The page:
The NFL and professional wrestling have a long-standing relationship with one another. Throughout the years, some of the most notable superstars to walk through WWE's doors have also at one time enjoyed success in some form on the football field. Some of those superstars were even fortunate enough to have the natural-born skills to be drafted into the most prestigious league in football. 

Beginning on Thursday and continuing through Saturday, the most talented players from the college football ranks will see their dreams realized when they hear their name called during the 2018 NFL Draft. And who knows, we also may unknowingly get a glimpse at a future WWE superstar or two.

As we get set for this year's NFL Draft to take place, here's a look back at some of the more famous draft picks that have also made a name for themselves in the world of pro wrestling by tying up with WWE. It's worth noting that we stayed with only those wrestlers who performed in WWE for an extended period of time, removing those who did not have a stint with the company or only made single appearances, like Lawrence Taylor.

Angelo Mosca, 1959 | Round 30, Pick 350 | Philadelphia Eagles: Despite Mosca being drafted into the NFL by the Eagles, he actually chose to play his football in the CFL. One of the then-WWF's most despised heels in the early 1980s, Mosca was inducted into the Canadian Football Hall of Fame in 1987 to honor all of his accomplishments.

Edward "Wahoo" McDaniel, 1960 | Round 2, First Selections | Los Angeles Chargers: With some professional football players wrestling in the offseason to supplement income, McDaniel first appeared in the then-WWWF while he was an active member of the New York Jets. The legendary pro wrestling figure made his Madison Square Garden debut for Vince McMahon Sr. in 1965.

"Big Cat" Ernie Ladd, 1961 | Round 4, Pick 48 | Chicago Bears: Ladd actually began his pro football career with the San Diego Chargers of the AFL, who selected him with their 15th pick in the same year. The "Big Cat" would win the 1963 AFL championship with the Chargers, but in 1969, he decided that a full-time career in professional wrestling was more financially lucrative. Crazy to ponder in today's landscape.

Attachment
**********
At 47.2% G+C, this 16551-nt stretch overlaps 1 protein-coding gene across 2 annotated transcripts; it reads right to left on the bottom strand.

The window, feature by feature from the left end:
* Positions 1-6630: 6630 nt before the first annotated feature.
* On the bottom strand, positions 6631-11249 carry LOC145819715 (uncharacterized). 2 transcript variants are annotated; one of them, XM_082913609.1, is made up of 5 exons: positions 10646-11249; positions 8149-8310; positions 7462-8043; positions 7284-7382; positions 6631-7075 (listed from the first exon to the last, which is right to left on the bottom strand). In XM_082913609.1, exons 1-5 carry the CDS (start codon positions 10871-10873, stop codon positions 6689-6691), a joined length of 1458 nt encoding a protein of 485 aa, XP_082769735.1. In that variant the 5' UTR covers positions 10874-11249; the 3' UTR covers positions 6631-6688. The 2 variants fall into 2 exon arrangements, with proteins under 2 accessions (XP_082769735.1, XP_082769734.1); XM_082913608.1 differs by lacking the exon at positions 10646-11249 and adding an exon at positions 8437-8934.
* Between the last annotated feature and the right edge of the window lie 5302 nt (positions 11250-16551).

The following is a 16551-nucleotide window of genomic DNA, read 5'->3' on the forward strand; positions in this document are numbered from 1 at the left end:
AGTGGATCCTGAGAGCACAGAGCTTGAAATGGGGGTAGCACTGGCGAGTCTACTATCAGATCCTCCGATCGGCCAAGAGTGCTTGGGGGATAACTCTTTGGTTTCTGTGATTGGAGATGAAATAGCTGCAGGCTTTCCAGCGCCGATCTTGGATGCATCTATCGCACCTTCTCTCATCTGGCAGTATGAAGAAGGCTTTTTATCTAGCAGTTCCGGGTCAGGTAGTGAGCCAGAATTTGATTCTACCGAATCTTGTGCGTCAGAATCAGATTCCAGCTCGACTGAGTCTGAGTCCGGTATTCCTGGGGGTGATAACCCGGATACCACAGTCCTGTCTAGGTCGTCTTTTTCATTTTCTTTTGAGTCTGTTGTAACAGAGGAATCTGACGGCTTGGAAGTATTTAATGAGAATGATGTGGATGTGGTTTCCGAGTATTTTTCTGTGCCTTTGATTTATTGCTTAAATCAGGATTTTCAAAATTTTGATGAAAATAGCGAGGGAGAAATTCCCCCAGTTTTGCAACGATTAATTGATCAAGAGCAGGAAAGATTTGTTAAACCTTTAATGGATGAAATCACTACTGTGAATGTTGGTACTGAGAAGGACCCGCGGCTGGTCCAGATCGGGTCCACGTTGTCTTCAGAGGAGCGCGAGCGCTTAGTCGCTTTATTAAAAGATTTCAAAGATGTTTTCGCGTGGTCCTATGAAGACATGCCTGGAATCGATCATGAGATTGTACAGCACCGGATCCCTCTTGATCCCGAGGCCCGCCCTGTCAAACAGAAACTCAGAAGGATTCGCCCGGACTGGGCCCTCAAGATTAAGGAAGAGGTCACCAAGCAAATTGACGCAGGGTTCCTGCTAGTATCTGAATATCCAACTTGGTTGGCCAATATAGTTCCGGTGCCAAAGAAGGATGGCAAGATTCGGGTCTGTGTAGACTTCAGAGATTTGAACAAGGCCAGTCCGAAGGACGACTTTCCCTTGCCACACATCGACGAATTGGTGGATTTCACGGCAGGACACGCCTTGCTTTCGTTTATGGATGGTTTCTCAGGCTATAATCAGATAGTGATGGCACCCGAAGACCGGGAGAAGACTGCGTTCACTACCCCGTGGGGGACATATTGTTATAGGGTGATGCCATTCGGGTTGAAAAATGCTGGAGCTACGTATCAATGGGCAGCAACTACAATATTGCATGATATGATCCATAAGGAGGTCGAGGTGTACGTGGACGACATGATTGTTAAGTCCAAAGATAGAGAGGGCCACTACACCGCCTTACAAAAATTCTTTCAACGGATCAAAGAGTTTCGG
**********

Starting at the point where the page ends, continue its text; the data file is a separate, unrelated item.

"Mr. Wonderful" Paul Orndorff, 1973 | Round 12, Pick 289 | New Orleans Saints: Orndorff was a standout football player in both high school and college in the state of Florida, but injuries dampened any aspirations the running back had. Failing physicals with both the Saints -- who drafted him -- and the Kansas City Chiefs, it wasn't long before Orndorff figured out he had a future as one of the best heels in the wrestling business.

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Vader is the only former WWE superstar to get drafted and play in a Super Bowl. WWE

Leon White (Vader), 1978 | Round 3, Pick 80 | Los Angeles Rams: White's career in the NFL was short, but prior to departing the sport after only a couple seasons, the man who would become known as Vader took part in Super Bowl 14 with the Rams. They were on the losing end of that game, 31-19, but White would go on to collect many pro wrestling championships in the United States as well as Japan.

Ron Simmons, 1981 | Round 6, Pick 160 | Cleveland Browns: While he was a standout collegiate player for the Florida State Seminoles, Simmons never really panned out in the NFL. Still, he would go on to make quite the mark in the pro wrestling world when he became the first recognized African-American world heavyweight champion by defeating Vader in 1992 for the WCW championship.

Bill Goldberg, 1990 | Round 11, Pick 302 | Los Angeles Rams: After playing one year for the Rams and two with the Atlanta Falcons (1992-94), Goldberg was taken in the 1995 expansion draft by one of the league's newest franchises, the Carolina Panthers. He would never play a game for the team, though, as he's noted to be the first player cut by the organization. Three years later, he would end up taking the professional wrestling world by storm, so everything seemingly worked out in the end.  

Sabby Piscitelli (Tino Sabbatelli), 2007 | Round 2, Pick 64 | Tampa Bay Buccaneers: After what seemed like a promising NFL career was cut short, Piscitelli is now considered one of the best up-and-coming prospects in the WWE developmental system. His outstanding look and improving skills in the ring have many pegging him as one of the next big superstars. 

Editor's note: Former WWE announcer Mike Adamle was the No. 120 overall pick in the fourth round of the 1971 NFL Draft.

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Sabby Piscitelli spent parts of four seasons with the Bucs. Getty Images